The Department of Justice announced it has fined Diagnostic Imaging Group $15.5 million after finding the company had billed Medicare for radiology services that were not preformed. The government also claims the company paid illegal kickbacks to doctors. The penalties are the result of whistleblower cases filed in New Jersey and Brooklyn. Under the terms of the federal False Claims Act, the whistleblowers will receive a combined total of $2.8 million.
Diagnostic Imaging Group (DIG) operates a chain of diagnostic imaging facilities in New York under the name Doshi Diagnostic Imaging Services. Previously the company operated facilities in New Jersey and Florida under the Doshi name and also Signet Diagnostic Imaging Services.
According to the complaints originally filed by the whistleblowers, DIG submitted false claims to Medicare as well as the New Jersey and New York Medicaid programs. The complaint says that the programs were billed for CT scan services never performed. In addition, the company also “bundled” services so as to force physicians to order medically unnecessary services.
In some cases, the company paid kickbacks to doctors who referred patients.
All three cases were filed under the False Claims Act, a law that dates back to the Civil War. That law allows ordinary people to file a lawsuit in the name of the government and collect a piece of the recovery.
In announcing the successful prosecution of DIG, the U.S. Attorney for the Eastern District of New York, XXXXXXX Lynch, said “Patients deserve testing decisions based solely on medical need, not doctors’ pocketbooks. We will continue to work with our federal and state law enforcement partners to investigate vigorously allegations of fraud on federal programs like Medicare and to pursue those who seek to fraudulently deplete the Medicare Trust Fund.”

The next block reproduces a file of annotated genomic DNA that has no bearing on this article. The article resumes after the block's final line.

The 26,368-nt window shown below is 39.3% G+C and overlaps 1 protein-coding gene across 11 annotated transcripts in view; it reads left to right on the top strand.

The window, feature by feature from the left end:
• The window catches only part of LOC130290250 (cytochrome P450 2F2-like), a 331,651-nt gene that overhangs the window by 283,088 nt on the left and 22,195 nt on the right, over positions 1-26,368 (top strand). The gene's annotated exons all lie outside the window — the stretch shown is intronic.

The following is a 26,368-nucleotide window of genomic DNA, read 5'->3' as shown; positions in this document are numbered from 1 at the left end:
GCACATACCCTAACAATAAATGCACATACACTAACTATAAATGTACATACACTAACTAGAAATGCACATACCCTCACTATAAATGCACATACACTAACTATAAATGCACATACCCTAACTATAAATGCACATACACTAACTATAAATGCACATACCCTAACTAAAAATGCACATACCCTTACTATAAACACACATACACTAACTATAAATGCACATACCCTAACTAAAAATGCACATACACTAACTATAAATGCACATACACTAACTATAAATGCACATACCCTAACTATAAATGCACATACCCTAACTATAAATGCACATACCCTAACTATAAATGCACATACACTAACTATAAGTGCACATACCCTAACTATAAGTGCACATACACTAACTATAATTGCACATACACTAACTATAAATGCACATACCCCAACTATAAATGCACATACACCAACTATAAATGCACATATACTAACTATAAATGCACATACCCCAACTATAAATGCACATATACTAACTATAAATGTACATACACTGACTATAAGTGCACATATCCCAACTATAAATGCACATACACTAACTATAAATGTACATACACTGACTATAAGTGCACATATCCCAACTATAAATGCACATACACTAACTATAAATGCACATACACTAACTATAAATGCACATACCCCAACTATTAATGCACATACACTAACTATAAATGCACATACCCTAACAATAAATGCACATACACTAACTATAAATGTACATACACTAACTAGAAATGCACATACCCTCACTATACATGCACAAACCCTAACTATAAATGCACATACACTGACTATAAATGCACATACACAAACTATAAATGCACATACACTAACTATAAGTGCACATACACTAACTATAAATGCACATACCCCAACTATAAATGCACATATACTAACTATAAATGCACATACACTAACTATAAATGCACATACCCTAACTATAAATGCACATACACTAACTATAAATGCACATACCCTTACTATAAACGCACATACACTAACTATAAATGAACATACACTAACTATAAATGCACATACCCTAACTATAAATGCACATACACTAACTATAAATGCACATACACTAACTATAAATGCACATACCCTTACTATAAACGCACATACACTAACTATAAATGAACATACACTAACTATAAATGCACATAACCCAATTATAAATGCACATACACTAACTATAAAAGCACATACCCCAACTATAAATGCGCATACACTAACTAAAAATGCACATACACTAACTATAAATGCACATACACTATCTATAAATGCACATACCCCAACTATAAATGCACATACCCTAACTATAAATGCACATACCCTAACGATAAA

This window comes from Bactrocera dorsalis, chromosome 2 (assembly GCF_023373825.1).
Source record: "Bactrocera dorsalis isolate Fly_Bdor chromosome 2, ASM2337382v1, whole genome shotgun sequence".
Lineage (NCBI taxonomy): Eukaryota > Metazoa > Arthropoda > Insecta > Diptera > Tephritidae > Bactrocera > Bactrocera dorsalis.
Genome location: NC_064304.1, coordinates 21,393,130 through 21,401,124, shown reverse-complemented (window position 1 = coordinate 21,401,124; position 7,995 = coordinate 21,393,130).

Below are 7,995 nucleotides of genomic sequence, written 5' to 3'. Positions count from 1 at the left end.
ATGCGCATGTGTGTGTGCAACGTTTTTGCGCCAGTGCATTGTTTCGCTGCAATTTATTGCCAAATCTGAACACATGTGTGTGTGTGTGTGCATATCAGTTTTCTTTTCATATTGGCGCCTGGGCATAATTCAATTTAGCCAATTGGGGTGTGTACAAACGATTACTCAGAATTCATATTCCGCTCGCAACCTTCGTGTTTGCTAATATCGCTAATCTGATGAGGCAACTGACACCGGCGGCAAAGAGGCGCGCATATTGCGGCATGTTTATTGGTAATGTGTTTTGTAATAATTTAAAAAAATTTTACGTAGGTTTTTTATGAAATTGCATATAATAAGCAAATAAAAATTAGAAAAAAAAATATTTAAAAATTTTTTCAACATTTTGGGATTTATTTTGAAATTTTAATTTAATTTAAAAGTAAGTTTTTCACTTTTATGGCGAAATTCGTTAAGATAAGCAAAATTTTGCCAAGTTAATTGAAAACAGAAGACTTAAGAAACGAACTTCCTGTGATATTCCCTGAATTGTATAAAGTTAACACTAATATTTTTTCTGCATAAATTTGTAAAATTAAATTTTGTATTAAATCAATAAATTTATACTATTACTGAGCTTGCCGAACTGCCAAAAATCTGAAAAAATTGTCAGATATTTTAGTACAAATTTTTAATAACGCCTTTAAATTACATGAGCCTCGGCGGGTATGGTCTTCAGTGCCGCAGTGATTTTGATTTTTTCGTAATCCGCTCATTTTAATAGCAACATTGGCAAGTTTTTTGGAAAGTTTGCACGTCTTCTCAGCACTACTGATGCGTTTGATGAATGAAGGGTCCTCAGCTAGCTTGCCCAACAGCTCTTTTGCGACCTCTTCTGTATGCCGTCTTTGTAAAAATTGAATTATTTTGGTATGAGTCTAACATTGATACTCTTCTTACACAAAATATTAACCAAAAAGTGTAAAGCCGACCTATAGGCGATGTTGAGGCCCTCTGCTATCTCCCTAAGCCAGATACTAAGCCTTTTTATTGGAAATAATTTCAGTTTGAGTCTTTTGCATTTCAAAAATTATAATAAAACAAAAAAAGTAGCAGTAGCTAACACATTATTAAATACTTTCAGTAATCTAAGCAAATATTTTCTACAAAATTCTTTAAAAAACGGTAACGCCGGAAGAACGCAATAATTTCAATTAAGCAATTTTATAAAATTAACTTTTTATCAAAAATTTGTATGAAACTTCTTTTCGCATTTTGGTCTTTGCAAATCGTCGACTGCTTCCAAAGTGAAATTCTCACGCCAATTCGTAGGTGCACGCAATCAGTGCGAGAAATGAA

Lynch’s New Jersey counterpart, Paul Fishman, had similar comments, “Health care providers who make decisions based on profit instead of medical need compromise patient safety and confidence. Unnecessary tests and the payment of kickbacks also siphon precious resources from our health care system.”
To qualify as a whistleblower under the False Claims Act, a person generally needs three things:
1) Knowledge of fraud involving a government funded program. Medicare fraud claims are the most common false claims act cases but they are by no means the only ones. Bank and mortgage fraud (FDIC, TARP and Fannie Mae / Freddie Mac loan guaranties), defense contractor fraud and government projects built with foreign goods are also common sources of whistleblower lawsuits.
2) The knowledge of the fraud must be “original source”. To qualify, you must have first hand and direct knowledge of the fraud.
3) A great whistleblower lawyer. Receiving a False Claims Act whistleblower award requires filing a lawsuit under seal in federal court. There are several lawyers that know how to file such a suit but choosing the right lawyer may mean the difference between a multi-million check and the government not understanding or pursuing your case.
Since 2009, the federal government has collected over $19 billion through whistleblower cases. $13.4 billion of that total has involved Medicare fraud.
If you believe that you qualify for a whistleblower award, give us a call. Let an experienced whistleblower lawyer evaluate your case. No obligation, no fee and in strict confidence, of course.
We have represented many whistleblowers and presently have one of the largest whistleblower cases pending in the United States, HUD’s $2.4 billion case against Allied Home Mortgage.
For more information, contact attorney Brian Mahany at email@example.com or by telephone at (414) 704-6731 (direct).
Mahany & Ertl – America’s Whistleblower Lawyers. Services provided in most jurisdictions.
(whistleblower photo courtesy of Dave Winer – scripting news)